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The meat-focused, heavy fat and sugar diet that many African-Americans consume is often blamed on “soul food,” but the roots of a true African-based diet are plant-based.
Even through World War II, many black Americans who survived the Great Depression and food-rationing during the war, can tell you that meat was not an every meal, every day phenomenon.
Oldways, a nonprofit food and nutrition education organization, has introduced a series of healthy eating pyramids, including Mediterranean, Asian, Latin American and vegetarian, to encourage people to get back to healthy eating traditions.
Its African Heritage Diet Pyramid focuses on food from the four African Diasporan regions – Africa, the Caribbean, South America and the American South – and provides dishes and recipes that reflect the cuisines of specific cultures in each region.
Oldways has a brochure and portal on its website that includes resources, grocery lists, recipes and other heritage information.
“In my work with the African-American community, I see a general lack of education in terms of the foods their ancestors prepared and enjoyed; today these food connections are all but lost,” Constance Brown-Riggs, a registered dietician, nutrition educator and author of “The African American Guide to Living Well with Diabetes,” said in a statement announcing the introduction of the diet in November.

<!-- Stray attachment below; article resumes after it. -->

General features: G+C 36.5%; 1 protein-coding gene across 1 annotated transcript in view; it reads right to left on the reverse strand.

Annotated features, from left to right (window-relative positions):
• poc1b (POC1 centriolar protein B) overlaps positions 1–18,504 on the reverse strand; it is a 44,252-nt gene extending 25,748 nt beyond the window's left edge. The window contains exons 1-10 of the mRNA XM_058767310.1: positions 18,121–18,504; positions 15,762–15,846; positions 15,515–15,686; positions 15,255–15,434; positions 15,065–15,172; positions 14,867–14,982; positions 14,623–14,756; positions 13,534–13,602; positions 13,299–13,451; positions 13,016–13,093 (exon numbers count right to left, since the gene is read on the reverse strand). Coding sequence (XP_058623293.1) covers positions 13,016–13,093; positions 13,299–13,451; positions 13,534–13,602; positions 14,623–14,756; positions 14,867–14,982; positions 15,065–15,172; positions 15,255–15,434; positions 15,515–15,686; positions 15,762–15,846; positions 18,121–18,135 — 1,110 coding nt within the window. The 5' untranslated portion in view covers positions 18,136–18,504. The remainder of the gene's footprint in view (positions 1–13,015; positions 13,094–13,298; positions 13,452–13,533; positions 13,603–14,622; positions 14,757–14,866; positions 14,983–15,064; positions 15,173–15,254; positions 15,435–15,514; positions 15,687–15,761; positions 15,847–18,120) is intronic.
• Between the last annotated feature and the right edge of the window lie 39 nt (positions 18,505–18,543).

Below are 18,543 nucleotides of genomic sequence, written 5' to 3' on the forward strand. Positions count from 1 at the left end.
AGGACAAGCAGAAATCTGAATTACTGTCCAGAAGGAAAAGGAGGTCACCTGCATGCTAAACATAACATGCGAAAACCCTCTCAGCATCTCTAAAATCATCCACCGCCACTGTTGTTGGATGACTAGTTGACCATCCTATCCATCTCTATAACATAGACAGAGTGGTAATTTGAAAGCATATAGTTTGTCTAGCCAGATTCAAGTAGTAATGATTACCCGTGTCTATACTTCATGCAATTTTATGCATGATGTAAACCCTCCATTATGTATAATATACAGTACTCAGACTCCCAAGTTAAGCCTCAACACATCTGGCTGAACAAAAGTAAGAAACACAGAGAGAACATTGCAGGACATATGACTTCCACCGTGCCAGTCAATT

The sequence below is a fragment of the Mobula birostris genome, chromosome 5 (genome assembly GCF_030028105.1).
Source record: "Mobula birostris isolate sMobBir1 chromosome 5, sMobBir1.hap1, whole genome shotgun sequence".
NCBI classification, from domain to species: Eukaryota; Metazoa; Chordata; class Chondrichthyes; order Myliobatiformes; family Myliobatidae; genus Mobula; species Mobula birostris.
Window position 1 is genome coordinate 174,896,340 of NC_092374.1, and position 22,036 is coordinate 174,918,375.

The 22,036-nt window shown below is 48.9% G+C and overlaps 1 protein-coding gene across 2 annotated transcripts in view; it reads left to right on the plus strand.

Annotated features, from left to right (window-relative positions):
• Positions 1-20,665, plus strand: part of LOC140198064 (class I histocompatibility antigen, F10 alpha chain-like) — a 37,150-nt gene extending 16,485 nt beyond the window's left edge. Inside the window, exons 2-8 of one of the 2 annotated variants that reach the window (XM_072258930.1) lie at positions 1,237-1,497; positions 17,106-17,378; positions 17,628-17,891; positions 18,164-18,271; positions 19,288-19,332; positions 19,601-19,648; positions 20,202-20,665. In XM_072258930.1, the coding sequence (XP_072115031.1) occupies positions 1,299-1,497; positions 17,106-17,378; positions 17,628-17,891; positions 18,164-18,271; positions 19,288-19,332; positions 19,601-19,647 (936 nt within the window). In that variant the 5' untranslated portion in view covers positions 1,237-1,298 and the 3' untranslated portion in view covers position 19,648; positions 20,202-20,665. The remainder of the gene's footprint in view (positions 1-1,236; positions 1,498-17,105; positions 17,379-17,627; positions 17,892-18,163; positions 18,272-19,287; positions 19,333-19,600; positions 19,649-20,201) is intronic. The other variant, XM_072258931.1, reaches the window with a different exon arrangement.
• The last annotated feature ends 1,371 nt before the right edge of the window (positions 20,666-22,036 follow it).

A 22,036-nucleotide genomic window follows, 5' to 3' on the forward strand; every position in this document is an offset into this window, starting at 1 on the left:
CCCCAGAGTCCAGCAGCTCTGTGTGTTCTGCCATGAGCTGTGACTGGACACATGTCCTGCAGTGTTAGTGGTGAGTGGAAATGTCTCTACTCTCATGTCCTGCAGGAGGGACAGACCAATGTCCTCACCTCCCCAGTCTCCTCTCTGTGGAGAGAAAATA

“This pyramid is an important new educational tool; it is an innovative way that we, as health professionals, can communicate with, connect to and educate African-Americans,” said Brown-Riggs, who was part of the committee that developed the diet.
The recipes include a number of familiar foods, including pumpkin, jollof rice, black-eyed peas and catfish. The diet also encourages few sweets and minimal meat consumption, including going meatless once a week.
“We are introducing The African Heritage Diet Pyramid because the traditional diets of the African Diaspora…offer a powerful, affordable, healthy eating model and meet the guidelines promoted today by health professionals everywhere,” Sara Baer-Sinnott, president of Oldways, said in the statement.
“Scientific studies show that many chronic conditions now prevalent in African-American communities appear in populations as traditional diets are left behind.”